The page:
Darryl F. Zanuck, the flamboyant, cigar-chomping movie mogul who was one of the major figures in Hollywood's Golden Age, died last night in Palm Springs, Calif. He was 77.

Mr. Zanuck's death was attributed to complications of pneumonia. He was hospitalized for pneumonia Oct. 28 and later lapsed into a coma.

A native of Wahoo, Neb., who left school after the eighth grade, Mr. Zanuck possessed a native energy, intelligence and dynamism that brought him to the peak of Hollywood power as a young man.

From the 1930s through the 1960s, for decades after he made his reputation in the film capital as one of the movie industry's "boy wonders," Mr. Zanuck had a reputation as one of Hollywood's most colorful and controversial producers.

After being assigned by Warner Brothers in the 1920s to make the historic "Jazz Singer," which revolutionized movies with its use of sound, Mr. Zanuck went on to supervise Warner's production of such films as "I Am a Fugitive From a Chain Gang," "Public Enemy," "42nd Street," "Five Star Final" and "Little Caesar."

Even greater success came after he left Warners in 1933 to form 20th Century Pictures, which merged with the Fox Company to become 20th Century Fox.

Such celebrated Fox releases as "Wilson," "Alexander's Ragtime Band," "In Old Chicago," "Gentlemen's Agreement" and "12 O'Clock High" all bore the personal stamp of the hard-driving, polo-playing Mr. Zanuck.

At warners he was known for developing such stars as James Cagney, Paul Muni, Joan Blondell, Dick Powell, Ruby Keeler and Edward G. Robinson. mShowing a similar talent developing stars at Fox, he was credited with advancing the fortunes of such luminaries as Betty Grable, Gregory Peck, Tyrone Power and Marilyn Monroe.

A man who earned more than $450,000 a year in salary and dividends at the peak of his career, Mr. Zanuck lived a life as flamboyant, as that of any of the characters he brought to the screen.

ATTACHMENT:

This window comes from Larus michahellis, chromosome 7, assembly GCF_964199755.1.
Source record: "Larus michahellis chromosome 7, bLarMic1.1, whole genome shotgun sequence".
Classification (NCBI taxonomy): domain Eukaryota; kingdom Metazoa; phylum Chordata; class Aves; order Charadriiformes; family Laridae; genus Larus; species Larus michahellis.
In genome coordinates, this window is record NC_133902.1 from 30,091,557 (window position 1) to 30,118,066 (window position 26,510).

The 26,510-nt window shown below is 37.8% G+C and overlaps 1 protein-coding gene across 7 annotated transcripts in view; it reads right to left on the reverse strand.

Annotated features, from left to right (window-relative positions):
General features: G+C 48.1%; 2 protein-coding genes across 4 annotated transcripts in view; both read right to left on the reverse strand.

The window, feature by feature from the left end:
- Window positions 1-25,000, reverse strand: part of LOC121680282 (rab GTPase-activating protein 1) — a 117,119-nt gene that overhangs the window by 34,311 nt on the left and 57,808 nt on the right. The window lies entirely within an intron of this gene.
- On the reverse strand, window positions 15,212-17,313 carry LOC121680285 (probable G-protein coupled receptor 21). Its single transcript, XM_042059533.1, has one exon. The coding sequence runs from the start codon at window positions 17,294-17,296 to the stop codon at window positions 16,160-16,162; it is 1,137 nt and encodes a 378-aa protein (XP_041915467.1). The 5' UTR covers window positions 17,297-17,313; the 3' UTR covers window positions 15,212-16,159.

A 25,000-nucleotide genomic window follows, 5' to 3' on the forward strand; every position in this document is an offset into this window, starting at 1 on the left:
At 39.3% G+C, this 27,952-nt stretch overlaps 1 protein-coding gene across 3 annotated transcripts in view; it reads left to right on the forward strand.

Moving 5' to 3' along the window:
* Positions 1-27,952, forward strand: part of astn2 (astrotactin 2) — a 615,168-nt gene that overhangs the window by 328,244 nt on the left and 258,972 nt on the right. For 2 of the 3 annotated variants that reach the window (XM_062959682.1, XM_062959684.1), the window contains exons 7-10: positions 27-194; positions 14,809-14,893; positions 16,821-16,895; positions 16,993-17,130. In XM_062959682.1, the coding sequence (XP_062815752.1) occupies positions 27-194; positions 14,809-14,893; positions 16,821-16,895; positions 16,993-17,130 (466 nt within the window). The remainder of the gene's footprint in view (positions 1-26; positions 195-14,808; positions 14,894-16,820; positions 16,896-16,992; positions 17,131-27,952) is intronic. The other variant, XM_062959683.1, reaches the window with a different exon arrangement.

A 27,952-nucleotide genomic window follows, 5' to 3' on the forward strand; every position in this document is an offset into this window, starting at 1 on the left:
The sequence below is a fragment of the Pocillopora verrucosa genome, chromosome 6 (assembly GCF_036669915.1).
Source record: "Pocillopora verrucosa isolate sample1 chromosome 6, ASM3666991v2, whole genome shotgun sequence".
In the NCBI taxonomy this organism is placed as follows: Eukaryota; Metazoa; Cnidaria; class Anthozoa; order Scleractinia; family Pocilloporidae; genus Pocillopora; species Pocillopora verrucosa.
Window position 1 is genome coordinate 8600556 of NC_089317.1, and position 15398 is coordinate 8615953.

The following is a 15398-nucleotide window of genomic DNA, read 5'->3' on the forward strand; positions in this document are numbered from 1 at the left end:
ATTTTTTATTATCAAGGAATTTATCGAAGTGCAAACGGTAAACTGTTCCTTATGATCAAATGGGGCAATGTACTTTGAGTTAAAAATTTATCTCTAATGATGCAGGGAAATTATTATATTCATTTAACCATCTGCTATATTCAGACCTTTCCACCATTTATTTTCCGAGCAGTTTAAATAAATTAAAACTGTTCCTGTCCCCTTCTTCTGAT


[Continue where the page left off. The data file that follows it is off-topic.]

His private life was filled with the romances, feuds and executive suite struggles that formed the grist for the Hollywood gossip mills.

Once, near the peak of his studio power, he stunned the crowd at a charity ball at a Hollywood night club by taking off his shirt and chinning himself on a circus trapeze.

His power was legendary. The demands he could place on subordinates were reflected in the often quoted remark he was said to have made:

"Don't say yes until I finish talking."

Mr. Zanuck relinquished his role as Fox's production chief in 1956, to make independent films for the company. He came back later after the costly "Cleopatra" had left the studio in financial straits.

With the "Longest Day" and "The Sound of Music," he appeared to be bringing the studio back to financial health.

But the studio again suffered reverses. Mr. Zanuck fired his own son, Richard, as head of production, and under pressure from restive stockholders, was himself forced out.

The action ended a film career that began through a job selling hair tonic.

After serving in the Army in France during World War I, Mr. Zanuck had begun to write, but did not do well enough to make it a full-time career.

As a salesman for a hair tonic called Yuccatone, he wrote a testimonial for the produce, and succeeded in persuading its maker to publish a book of Mr. Zanuck's stories.

Movies were made of the stories, Mr. Zanuck was hired to write for the canine star Rin Tin Tin, and his film career took off.

Over the years, he established a reputation for realism and for encouraging production of films based on current, thoughtful and controversial books and topics.

Among these films were "The Oxbow Incident," "Gentlemen's Agreement" and "The Grapes of Wrath."

It's silly to say money hasn't meant anything," he once said, "but it has neve been the primary consideration. Nothing has ever given me the geniune satisfaction of taking pictures, seeing them through and then getting wonderful reviews. I love what I'm doing."